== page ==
I don't think it gives you a hell of a lot of places to maneuver. If anything, I think Lear – in his apparent madness – is probably in one the sanest places in his entire life. He finally recognizes the injustice of power versus weakness. I think he actually becomes a more full and capable human being, experiences what life really is. I think the play is a road of self-discovery.

Lear stretches farther back in your history than your father. Lewis Casson, your grandfather, directed John Gielgud in the role.

That's actually news to me. To tell you the truth, I didn't know that.

Oh, yeah. And didn't he act in a production where Donald Wolfit played Lear, too?

My mother [Ann Casson] did. The woman who was playing Cordelia got sick, so she stepped into the production. She had the typical Wolfit experience. Opening scene was Lear and a throne dead centre upstage, and everyone else was looking up at him. On the first day of rehearsal, my mother tried to turn one of her lines out front, and he said, 'Oh no, no! To me, to me; it's all to me.'

Wait, if your mom played Cordelia to Wolfit … You know his famous advice to another actor who asked about playing Lear: 'Get yourself a light Cordelia.'

I don't think she was the Cordelia he was referring to – or maybe she was. I got lucky and my Cordelia is light. Man, you have to carry her a long way and hold her for a long time. I could have done it easily a few years ago.

You're working with director Dennis Garnhum on this Lear. Is there a lot of collaboration? How does that relationship work?

It's definitely a collaboration, but we don't have personal meetings. Not to sound too goody-two-shoes about it, but nothing, in my mind, including Hamlet, is an individual journey. We're all in it together. I love talking to [the other actors] about what they're getting from me. It's easier when you're a lead character to forget that other people in the show have needs.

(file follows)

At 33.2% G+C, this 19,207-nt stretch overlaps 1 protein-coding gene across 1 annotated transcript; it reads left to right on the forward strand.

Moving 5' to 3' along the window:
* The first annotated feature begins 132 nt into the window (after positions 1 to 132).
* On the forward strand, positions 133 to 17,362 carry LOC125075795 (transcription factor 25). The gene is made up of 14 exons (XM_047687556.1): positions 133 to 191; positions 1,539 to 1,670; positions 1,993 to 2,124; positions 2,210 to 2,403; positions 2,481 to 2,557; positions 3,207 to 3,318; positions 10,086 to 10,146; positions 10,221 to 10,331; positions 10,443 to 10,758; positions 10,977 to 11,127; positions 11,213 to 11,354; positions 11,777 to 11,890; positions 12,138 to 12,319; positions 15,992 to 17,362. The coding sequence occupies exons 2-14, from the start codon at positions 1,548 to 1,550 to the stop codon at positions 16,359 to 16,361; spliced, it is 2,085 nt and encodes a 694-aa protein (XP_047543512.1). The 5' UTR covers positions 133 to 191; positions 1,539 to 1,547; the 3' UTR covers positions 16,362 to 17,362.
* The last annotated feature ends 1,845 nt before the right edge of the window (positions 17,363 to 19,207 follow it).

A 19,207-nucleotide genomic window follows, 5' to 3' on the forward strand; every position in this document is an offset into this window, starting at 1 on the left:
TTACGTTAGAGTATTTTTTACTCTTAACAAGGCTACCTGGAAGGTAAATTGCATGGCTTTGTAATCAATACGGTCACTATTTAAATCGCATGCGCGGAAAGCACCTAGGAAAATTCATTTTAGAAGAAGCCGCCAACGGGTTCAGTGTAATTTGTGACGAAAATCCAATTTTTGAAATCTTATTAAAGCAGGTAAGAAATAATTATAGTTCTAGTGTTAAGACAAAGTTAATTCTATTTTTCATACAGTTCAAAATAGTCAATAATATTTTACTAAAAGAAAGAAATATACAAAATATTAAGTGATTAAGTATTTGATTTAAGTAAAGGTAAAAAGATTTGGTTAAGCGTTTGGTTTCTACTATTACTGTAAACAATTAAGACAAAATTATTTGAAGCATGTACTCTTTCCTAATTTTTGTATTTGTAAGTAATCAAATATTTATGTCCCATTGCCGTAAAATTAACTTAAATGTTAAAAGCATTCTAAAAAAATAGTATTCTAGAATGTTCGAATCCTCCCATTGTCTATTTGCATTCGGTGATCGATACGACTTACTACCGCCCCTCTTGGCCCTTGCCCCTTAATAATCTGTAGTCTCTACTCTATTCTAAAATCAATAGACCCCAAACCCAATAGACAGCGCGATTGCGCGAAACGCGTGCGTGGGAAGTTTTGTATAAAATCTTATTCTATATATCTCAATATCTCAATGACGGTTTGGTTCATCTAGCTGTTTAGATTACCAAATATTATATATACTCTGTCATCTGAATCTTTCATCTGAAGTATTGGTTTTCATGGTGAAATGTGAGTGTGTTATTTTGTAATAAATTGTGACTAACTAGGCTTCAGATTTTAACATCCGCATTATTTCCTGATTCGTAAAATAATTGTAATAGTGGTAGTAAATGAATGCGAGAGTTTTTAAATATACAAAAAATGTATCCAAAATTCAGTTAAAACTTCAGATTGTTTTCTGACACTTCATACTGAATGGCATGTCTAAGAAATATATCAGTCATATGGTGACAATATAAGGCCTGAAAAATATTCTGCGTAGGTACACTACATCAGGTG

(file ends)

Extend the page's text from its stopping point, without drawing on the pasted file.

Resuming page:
Did Plummer do that with you? Did he say, 'What do you need in this scene, Benedict?'

Oh god no. Chris is a very generous and open-hearted guy, a lot of fun to be around, but you're in a Christopher Plummer show, that's for sure. I think he respected me a lot and I certainly respect him tremendously. I understudied him, and that was great fun, knowing I would never have to go on. Imagine turning up at the Stratford Festival to see Christopher Plummer play Lear and you got me, a 45-year-old guy hacking away.

So, you've spent 10 seasons at Stratford, and another 12 seasons at Shaw – you originally went there when Jackie Maxwell took over as artistic director, right?

Well, Jackie and I were married. We're not officially divorced; we're just separated.

You're the best couple I've ever known that separated, working together.

We get on like a house on fire, Jackie and I…

So, now that she is leaving the festival in a year's time, what are your plans for the future.

Basically, it's where I can get the work, if anyone will hire me. I would like to have another go at playing at Stratford, that's for sure. But I don't want to go to Stratford and play middle-of-the-road parts either. Doing Shakespeare's a wonderful thing if you're playing a wonderful part, otherwise it's just a pain in the ass. We'll see who comes in and takes over at Shaw – maybe they'll have plans for me there, maybe not. It's a little worrying to tell you the truth. Suddenly, it's going to be like starting all over again.

King Lear is on at Theatre Calgary until April 12, and at Bard on the Beach from June 18 to Sept. 20.